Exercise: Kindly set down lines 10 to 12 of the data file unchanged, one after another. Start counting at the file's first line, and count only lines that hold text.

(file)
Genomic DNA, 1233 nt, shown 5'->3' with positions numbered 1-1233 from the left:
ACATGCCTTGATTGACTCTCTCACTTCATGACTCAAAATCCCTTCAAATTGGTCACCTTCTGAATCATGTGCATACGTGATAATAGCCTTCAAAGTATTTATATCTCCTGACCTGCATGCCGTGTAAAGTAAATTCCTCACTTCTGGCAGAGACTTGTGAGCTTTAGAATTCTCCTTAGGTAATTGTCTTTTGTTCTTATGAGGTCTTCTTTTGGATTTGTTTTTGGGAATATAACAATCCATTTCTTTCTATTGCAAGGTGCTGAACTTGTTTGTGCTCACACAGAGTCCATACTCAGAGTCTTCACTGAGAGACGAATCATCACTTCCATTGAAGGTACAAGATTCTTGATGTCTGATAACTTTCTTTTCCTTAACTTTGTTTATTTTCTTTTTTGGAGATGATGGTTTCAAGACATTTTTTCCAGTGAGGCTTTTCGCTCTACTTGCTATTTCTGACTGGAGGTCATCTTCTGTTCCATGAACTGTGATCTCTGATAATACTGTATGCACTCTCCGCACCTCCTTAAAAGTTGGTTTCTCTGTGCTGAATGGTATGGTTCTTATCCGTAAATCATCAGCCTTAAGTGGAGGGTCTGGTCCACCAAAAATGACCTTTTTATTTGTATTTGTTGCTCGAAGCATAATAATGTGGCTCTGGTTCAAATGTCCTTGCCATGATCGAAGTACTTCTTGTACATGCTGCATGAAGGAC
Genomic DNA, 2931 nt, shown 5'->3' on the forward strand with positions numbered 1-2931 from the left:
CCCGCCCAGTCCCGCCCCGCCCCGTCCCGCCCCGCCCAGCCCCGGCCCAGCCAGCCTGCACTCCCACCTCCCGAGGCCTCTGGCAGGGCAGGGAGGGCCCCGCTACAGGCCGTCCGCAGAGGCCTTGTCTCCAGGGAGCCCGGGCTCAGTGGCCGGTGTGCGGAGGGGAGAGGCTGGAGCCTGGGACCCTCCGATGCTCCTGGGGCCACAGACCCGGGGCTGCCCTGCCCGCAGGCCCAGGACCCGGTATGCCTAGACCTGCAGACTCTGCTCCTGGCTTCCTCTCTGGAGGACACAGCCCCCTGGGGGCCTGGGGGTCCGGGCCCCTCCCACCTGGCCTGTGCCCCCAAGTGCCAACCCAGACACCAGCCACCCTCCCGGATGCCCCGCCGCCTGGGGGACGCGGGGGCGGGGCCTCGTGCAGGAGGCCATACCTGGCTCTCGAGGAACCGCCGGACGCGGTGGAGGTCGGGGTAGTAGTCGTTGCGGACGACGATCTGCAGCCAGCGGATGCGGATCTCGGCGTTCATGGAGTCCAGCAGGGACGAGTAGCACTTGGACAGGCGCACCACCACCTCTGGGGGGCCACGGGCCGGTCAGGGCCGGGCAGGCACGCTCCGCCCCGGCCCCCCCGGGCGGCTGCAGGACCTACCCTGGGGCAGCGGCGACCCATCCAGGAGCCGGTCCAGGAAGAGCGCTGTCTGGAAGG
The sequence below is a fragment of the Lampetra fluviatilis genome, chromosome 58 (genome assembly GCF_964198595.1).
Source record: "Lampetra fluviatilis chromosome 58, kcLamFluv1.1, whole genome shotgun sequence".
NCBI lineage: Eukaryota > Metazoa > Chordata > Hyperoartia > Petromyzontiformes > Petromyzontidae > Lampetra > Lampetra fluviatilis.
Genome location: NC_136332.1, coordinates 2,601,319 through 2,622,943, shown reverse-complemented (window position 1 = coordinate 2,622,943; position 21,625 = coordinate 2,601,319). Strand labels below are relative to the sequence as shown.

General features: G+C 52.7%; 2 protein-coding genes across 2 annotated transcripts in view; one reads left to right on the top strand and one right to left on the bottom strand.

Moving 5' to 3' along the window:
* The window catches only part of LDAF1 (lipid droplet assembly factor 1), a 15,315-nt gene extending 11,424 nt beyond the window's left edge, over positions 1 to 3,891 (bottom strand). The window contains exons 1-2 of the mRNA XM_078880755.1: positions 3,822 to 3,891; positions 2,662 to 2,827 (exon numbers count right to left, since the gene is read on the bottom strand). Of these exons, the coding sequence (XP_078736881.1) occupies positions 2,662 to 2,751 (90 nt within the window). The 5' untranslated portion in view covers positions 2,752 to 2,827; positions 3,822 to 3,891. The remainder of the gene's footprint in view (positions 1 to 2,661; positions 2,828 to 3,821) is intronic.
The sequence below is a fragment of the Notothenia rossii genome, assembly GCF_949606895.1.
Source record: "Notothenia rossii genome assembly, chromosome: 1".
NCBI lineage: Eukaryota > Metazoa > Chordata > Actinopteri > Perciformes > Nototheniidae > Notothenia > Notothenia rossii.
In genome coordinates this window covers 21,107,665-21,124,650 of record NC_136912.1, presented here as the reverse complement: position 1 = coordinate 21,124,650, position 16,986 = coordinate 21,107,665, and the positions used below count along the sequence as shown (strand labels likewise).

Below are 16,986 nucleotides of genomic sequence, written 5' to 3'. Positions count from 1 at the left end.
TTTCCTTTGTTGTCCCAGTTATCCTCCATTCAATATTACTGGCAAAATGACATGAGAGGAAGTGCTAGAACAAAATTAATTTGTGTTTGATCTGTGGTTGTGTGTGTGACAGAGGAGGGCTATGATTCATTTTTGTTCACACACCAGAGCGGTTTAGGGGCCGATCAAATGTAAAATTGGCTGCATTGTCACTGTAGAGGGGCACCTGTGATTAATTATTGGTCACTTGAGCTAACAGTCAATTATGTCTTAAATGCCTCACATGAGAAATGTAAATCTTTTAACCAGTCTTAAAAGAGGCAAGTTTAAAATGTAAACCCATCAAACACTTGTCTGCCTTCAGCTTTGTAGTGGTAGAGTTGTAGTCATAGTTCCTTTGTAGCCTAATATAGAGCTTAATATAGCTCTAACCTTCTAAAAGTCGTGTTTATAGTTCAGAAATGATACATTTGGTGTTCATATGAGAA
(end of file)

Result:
Moving 5' to 3' along the window:
* The window catches only part of LDAF1 (lipid droplet assembly factor 1), a 15,315-nt gene extending 11,424 nt beyond the window's left edge, over positions 1 to 3,891 (bottom strand). The window contains exons 1-2 of the mRNA XM_078880755.1: positions 3,822 to 3,891; positions 2,662 to 2,827 (exon numbers count right to left, since the gene is read on the bottom strand). Of these exons, the coding sequence (XP_078736881.1) occupies positions 2,662 to 2,751 (90 nt within the window). The 5' untranslated portion in view covers positions 2,752 to 2,827; positions 3,822 to 3,891. The remainder of the gene's footprint in view (positions 1 to 2,661; positions 2,828 to 3,821) is intronic.
The sequence below is a fragment of the Notothenia rossii genome, assembly GCF_949606895.1.